“I had a mind shift when I was working in retail from ‘I’m really lucky to have this job’ to ‘They’re really lucky I’m working here.’”

What is your first memory of wanting to be an entrepreneur? 

I always knew I wanted to be my own boss, but felt I needed to work under someone to learn how to run a business. I discovered I wanted to go into retail at Queen’s because I volunteered for a charity that held a fashion show as its big fundraiser. I was the stylist and spent every spare moment doing it. I thought if I could spend this much time when I’m not even being paid, that’s the path that I should follow. I made a list of companies I wanted to work for. I had a mind shift when I was working in retail from “I’m really lucky to have this job” to “They’re really lucky I’m working here.” That’s when I knew I was ready to do something on my own. 

Why did you want to be your own boss?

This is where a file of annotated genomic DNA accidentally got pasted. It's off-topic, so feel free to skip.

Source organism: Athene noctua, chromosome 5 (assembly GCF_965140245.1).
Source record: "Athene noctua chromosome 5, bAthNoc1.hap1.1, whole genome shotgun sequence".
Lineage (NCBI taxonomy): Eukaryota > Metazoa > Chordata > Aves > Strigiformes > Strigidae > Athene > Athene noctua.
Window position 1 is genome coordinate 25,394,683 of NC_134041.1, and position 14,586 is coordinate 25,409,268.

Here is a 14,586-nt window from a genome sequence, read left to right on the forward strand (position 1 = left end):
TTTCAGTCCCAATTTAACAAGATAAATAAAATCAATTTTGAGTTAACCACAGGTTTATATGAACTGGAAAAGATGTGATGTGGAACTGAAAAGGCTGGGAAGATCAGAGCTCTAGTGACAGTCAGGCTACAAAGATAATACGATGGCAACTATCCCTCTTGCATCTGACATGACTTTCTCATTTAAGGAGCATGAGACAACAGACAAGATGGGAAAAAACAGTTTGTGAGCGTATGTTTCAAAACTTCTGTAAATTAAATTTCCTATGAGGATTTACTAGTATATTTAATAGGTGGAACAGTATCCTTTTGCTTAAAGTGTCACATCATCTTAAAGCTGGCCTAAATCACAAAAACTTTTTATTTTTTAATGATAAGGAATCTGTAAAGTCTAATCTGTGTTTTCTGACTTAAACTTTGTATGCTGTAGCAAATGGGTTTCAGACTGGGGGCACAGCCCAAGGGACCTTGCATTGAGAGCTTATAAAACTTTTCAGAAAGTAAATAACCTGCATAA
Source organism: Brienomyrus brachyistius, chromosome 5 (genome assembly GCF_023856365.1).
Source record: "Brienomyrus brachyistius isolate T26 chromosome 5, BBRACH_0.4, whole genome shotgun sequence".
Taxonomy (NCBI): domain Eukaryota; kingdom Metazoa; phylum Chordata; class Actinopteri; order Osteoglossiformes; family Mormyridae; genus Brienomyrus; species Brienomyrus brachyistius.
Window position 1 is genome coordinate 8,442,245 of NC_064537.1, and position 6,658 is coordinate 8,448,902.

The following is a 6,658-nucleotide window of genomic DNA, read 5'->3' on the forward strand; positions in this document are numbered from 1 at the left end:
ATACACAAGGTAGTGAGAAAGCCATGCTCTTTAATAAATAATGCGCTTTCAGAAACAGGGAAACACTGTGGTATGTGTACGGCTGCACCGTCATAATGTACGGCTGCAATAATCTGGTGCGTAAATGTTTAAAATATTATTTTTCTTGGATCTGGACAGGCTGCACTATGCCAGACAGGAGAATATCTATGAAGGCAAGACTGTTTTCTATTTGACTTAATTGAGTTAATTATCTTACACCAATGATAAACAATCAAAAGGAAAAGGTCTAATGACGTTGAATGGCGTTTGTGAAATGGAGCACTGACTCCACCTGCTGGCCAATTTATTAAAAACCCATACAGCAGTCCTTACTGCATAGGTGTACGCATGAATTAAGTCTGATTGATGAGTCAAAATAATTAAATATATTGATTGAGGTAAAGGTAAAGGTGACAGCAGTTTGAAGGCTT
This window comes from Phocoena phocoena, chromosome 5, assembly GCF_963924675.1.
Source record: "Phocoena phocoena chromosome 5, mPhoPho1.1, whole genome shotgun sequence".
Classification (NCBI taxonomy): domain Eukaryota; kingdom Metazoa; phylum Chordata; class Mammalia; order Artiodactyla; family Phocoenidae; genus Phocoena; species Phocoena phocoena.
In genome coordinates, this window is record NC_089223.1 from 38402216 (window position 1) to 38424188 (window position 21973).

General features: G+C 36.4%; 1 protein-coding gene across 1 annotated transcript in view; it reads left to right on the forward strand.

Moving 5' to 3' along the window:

I like moving quickly. I didn’t always want to have to get my ideas approved. Big companies can be slow. At Rebelstork, we talk a lot about how things happen gradually – and then suddenly. 

Can you share a piece of advice from a female mentor along the way? 

Being creative and going against the norm is something I learned from all my mentors. I worked under some creative, out-of-the-box thinkers. I also learned to be a good leader. You don’t have to be nice; you have to be kind. There’s a difference. Direct feedback is kind; avoiding direct feedback to be nice isn’t kind. 

What’s your best piece of advice for would-be entrepreneurs?